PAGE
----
A Mediation System is either a stateful or stateless system designed to assist ISPs and network operators with traffic and bandwidth management. The management system allows operators to set specific mediation policies for their networks that are represented by Terms of Service (ToS) and Acceptable Usage Policies (AUP) to end-users.
Stateless and stateful design principles have a long history. For example, the IETF and Internet community put forward two stateless and stateful standards for QoS: DiffServ, and IntServ, respectively. Informally, stateless systems use probabilistic algorithms while stateful systems use deterministic algorithms. These two approaches represent philosophical differences in the Internet and other computer networking endeavors which have a long history.
Stateless mediation systems do not require central control from a management system that constantly interacts with the system elements. Instead, a policy may be set on the individual elements and coordinated holistically through the network by distributed algorithms that can be proven robust. Through one or more portals responsible for setting global policy within the administrative boundary, the entire system may be consistently and securely managed. A stateless system allows for self-optimization whereby the central system only has to specify an overall optimization policy for the network.
Stateful systems require feedback between the individual elements and the management system on a constant basis and typically use bandwidth reservation approaches. These systems require consistent interaction so that the centralized management system may optimize the entire network based on that feedback. In general, stateful systems presume that underlying distributed algorithms cannot be proven robust enough to offer statistically guaranteed (linearly predictable) service. The long history in the difference of the design philosophies goes back to an early and commercially significant debate between Token Ring and Ethernet. It took both theoretical articulation and practical experience to demonstrate Ethernet's technical and commercial superiority and robustness. InterStream expects the same process will occur with the stateless and stateful mediation market evolution. The open design philosophy of Ethernet ultimately won out over a more closed and proprietary design. The InterStream Association has committed itself to pursue an open approach for both the mediation system as well as the protocol development through use of an open source approach.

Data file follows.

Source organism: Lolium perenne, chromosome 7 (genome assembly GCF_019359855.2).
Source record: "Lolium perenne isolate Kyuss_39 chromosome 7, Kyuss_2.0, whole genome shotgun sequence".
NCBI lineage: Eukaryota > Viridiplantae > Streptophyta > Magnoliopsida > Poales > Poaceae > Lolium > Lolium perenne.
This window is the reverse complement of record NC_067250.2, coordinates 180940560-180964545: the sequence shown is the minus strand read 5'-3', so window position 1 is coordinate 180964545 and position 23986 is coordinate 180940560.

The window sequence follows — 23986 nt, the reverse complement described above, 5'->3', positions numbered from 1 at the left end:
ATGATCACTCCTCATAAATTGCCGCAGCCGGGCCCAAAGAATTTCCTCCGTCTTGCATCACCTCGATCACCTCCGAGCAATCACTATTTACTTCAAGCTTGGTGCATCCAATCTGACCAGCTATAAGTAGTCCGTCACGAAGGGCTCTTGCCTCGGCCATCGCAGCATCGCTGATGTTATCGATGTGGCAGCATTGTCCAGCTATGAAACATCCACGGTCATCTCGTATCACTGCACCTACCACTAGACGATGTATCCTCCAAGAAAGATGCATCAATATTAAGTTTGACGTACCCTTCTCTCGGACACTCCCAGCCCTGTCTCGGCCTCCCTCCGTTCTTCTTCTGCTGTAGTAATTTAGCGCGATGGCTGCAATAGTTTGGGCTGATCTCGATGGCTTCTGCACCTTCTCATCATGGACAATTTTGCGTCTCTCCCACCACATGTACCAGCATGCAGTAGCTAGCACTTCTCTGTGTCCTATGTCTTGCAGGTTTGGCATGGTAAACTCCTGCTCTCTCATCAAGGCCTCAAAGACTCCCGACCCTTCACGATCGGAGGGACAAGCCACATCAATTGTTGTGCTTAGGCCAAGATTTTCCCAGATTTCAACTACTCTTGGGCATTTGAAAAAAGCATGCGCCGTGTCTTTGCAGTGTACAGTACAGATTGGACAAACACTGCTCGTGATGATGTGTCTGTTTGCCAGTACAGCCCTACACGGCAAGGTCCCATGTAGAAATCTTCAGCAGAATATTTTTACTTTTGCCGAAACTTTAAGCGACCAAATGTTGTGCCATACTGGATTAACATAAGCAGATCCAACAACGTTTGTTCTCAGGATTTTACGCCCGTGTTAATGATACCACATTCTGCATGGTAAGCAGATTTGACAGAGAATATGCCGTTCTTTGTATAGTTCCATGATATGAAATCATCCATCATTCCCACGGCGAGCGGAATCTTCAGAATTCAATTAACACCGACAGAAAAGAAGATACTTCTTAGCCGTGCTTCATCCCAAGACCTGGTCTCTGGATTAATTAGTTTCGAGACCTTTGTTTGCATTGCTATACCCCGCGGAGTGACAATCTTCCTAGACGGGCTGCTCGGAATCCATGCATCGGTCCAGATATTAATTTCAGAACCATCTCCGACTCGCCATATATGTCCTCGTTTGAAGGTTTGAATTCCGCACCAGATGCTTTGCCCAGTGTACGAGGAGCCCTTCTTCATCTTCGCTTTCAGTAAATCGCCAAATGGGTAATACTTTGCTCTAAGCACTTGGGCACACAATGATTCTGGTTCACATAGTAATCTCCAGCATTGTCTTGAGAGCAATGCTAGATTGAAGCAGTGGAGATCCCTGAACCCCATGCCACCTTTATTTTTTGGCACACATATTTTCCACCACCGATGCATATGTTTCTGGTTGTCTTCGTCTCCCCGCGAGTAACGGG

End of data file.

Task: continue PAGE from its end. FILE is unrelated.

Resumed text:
ISTP does not require a specific mediation design. In other words, either stateful or stateless mediation systems may be used under the MBA model. However, the previously inherent disadvantages and difficulties of stateless models are overcome by using a single management portal to manage mediation policies on the network. This portal may be a managed services portal such as those offered by network equipment providers, or managed by the InterStream media grid operator themselves. Thus a stateless mediation system based on the InterStream model eliminates the end-to-end peering problem of DiffServ-type implementations and through use of the InterStream-specified TCP, also mitigates the effect from dropped packets (see Disadvantages of DiffServ, wikipedia). Aside from the disadvantages listed previously, InterStream sees the following challenges with DiffServ:
Gateways to support specific proprietary stateful mediation systems from network equipment may be developed to also support the MBA and ISTP. In effect, ISTP can be easily supported by networks which simply adhere to the MBA terms and deploy industry-standard network equipment on their own schedule, or more complex stateful systems supporting ISTP may also be deployed through use of proprietary gateways.
With only the designated TCP system deployed, InterStream expects to prove that the mediation system will enable a linearly predictable model for video streaming. As secure mediation controllers are deployed, statistically guaranteed service levels for streaming may be created in addition to allowing ISPs to set their own mediation policies for their networks.